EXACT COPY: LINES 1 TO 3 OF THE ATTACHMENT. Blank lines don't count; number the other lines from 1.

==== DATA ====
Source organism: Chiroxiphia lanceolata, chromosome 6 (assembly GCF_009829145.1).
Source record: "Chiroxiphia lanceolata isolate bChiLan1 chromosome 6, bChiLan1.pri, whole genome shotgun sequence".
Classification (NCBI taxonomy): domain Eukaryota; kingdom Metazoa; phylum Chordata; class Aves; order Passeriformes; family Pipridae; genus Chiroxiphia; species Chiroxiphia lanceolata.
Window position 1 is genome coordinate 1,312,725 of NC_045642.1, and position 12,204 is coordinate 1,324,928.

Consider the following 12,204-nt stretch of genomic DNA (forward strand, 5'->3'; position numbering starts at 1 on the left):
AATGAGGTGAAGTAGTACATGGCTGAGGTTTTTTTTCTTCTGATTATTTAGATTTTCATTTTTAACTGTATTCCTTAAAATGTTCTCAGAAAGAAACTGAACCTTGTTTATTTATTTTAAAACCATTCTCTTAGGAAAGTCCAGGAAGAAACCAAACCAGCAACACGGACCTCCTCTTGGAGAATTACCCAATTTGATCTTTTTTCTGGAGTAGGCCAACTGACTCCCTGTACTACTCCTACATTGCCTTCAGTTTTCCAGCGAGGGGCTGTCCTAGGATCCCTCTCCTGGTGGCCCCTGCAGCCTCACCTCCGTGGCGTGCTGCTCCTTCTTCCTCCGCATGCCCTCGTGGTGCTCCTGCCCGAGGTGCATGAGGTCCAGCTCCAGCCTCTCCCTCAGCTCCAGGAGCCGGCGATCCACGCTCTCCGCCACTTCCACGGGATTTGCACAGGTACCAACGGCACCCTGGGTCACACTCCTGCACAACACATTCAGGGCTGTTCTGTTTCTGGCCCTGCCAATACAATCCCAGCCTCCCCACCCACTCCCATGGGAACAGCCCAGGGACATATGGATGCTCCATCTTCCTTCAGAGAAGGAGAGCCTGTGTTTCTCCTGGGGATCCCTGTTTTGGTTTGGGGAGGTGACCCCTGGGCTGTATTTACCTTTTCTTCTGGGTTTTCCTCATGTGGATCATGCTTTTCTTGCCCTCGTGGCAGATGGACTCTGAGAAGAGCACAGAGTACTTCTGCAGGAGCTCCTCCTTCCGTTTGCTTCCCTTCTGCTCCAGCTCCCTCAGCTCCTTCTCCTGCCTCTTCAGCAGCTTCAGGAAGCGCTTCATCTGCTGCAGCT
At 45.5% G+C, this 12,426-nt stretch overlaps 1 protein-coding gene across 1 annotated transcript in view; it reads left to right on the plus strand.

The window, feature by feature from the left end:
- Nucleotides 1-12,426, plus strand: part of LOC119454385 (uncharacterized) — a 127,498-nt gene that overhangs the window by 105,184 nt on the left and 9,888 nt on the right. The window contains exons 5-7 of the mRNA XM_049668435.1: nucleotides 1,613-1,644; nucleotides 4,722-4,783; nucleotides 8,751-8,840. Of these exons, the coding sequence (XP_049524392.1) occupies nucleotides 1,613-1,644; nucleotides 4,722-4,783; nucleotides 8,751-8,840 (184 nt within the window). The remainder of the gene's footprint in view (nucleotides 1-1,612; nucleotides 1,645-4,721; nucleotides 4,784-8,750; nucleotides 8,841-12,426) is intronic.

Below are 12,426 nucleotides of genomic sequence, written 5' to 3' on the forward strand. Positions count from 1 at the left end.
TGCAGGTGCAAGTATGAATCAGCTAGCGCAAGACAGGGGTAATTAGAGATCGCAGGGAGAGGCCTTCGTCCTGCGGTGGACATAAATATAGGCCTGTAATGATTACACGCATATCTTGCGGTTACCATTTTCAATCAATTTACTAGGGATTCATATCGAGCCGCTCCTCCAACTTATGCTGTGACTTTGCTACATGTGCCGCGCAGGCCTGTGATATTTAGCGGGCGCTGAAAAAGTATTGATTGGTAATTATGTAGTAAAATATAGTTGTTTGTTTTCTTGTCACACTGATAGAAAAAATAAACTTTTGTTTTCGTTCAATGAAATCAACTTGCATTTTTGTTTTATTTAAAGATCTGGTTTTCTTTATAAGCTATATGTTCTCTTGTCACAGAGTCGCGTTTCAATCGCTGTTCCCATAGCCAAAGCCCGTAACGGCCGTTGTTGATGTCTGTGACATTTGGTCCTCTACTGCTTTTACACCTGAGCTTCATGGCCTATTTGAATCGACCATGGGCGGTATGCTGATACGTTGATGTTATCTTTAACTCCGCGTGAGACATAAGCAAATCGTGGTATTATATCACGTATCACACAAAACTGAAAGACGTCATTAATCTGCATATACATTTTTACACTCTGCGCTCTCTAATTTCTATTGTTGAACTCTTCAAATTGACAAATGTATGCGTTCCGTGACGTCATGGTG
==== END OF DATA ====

Source organism: Chiroxiphia lanceolata, chromosome 6 (assembly GCF_009829145.1).
Source record: "Chiroxiphia lanceolata isolate bChiLan1 chromosome 6, bChiLan1.pri, whole genome shotgun sequence".
Classification (NCBI taxonomy): domain Eukaryota; kingdom Metazoa; phylum Chordata; class Aves; order Passeriformes; family Pipridae; genus Chiroxiphia; species Chiroxiphia lanceolata.